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Spruces (Picea)

  • Spruce needles are generally stiff and sharp; about 1" long.
  • Each spruce needle springs from a tiny, woody peg.
  • Most spruce cones have papery thin scales.
  • Most spruce bark is thin and flaky.


Many people think that spruces, Douglas-firs, and the true firs look alike. Generally, they do, but look closer. Feel the needles. Spruces have stiff, prickly needles, while Douglas-firs and true firs have soft, flexible needles. Each spruce needle springs from a tiny, woody peg; in fact, this peg is one of the best ways to identify a spruce. Spruce cones hang down from the branches like those of Douglas-fir while true fir cones stand up, but spruce cones do not have Douglas-fir's pitchfork bracts. The scales of most spruce cones are papery thin--yet another difference. And spruce bark is scaly--Douglas-fir and the true firs have smooth or ridged bark.

There are approximately 40 different species of spruce in the world, but only 3 are native to the Pacific Northwest--and only 2 of those are common. Location is probably the best clue to their identity.

Sitka spruce: grows only along the Pacific coast, from northern California through southeastern Alaska, and only near sea level. Needles are often (but not always) flat in cross section and are typically very sharp. Needles point in two distinct directions: perpendicular to the twig and toward the tip. Most needles are 2 distinct colors: green above and blue-green to white below.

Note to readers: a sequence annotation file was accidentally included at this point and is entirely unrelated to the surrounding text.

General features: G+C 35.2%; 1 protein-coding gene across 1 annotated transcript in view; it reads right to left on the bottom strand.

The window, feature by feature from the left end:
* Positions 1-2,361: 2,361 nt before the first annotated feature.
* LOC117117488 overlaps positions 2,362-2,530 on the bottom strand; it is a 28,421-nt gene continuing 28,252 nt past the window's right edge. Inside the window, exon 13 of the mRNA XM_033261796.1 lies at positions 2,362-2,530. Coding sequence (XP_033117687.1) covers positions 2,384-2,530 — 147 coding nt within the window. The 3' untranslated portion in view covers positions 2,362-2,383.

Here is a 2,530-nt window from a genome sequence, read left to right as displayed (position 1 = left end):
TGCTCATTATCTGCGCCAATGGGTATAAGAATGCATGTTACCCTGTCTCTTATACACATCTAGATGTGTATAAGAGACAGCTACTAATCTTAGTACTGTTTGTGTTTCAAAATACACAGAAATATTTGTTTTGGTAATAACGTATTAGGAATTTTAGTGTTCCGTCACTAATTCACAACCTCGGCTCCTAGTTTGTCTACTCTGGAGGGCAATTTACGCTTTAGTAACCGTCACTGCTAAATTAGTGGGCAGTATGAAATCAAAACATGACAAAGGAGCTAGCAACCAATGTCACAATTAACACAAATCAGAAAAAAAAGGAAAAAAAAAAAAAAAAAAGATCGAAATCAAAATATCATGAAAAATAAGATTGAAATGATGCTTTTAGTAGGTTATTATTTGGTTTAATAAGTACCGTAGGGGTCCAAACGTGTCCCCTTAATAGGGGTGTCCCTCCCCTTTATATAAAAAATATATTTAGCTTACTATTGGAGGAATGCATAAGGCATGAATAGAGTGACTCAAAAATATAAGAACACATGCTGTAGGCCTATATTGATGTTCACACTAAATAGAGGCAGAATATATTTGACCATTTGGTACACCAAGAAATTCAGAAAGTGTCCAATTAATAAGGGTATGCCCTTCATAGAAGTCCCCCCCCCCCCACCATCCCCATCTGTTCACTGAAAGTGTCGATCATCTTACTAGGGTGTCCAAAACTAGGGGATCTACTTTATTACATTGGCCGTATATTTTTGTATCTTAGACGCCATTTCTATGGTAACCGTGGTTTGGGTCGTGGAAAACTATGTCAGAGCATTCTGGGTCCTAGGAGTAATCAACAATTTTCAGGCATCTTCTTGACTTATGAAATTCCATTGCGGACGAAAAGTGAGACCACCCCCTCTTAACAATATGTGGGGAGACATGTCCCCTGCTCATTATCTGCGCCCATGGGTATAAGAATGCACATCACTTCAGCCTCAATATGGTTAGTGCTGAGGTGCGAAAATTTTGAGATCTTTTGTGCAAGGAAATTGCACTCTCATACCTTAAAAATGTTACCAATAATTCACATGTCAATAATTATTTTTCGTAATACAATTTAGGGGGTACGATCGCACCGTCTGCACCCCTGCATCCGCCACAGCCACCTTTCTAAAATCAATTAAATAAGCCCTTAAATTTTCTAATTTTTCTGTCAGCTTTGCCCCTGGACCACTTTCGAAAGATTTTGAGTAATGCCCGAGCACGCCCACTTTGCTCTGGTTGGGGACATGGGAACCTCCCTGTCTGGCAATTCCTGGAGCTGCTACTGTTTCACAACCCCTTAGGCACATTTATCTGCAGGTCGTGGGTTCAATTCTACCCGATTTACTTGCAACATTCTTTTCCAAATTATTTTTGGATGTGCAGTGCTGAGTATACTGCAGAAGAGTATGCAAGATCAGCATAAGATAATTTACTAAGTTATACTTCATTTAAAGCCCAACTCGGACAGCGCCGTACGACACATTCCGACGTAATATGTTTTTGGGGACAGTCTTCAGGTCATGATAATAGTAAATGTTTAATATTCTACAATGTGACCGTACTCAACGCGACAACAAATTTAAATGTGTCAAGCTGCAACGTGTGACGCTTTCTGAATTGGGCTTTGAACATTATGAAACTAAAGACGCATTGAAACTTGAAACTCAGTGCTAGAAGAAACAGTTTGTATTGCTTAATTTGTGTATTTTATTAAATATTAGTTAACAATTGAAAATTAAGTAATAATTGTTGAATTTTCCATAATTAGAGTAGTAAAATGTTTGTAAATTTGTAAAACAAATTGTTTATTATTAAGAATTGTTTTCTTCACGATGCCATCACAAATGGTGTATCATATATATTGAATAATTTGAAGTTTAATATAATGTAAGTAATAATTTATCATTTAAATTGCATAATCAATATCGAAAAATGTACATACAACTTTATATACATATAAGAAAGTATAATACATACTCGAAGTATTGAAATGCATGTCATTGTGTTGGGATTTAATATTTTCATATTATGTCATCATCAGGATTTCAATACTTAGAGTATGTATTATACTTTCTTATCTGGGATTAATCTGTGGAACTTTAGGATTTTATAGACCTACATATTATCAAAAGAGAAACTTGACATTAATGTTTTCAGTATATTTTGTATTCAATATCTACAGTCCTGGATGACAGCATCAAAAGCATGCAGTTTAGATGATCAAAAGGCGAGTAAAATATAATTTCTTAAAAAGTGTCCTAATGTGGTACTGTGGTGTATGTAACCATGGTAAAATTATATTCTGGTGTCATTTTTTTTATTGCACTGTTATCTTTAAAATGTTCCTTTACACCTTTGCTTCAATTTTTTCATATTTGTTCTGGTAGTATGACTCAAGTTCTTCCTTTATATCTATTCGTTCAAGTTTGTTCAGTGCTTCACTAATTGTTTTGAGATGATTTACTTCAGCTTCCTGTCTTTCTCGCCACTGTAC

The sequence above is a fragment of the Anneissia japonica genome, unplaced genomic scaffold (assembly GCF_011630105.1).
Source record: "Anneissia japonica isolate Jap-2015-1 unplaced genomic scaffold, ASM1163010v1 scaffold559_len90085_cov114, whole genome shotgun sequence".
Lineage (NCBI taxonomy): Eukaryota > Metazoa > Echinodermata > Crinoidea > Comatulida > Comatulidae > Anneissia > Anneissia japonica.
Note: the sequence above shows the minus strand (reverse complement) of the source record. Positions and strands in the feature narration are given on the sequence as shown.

Engelmann spruce
: grows only in the Cascades and Rocky Mountains, from central British Columbia through New Mexico, and only at high elevations. Needles are typically square in cross section, and range from being very sharp to blunt. Most needles point toward the tip of the branch. Most needles are a single color, either all green or all blue-green.

Brewer spruce: Quite rare; grows only in the Siskiyou Mountains of southwestern Oregon and northern California. Needles are typically square in cross section and are blunt on their ends. Needles point toward the tip of the branch and each needle is a single color.

species page For more information on the spruces native to the Pacific Northwest, go to the species page or see "Trees to Know in Oregon".

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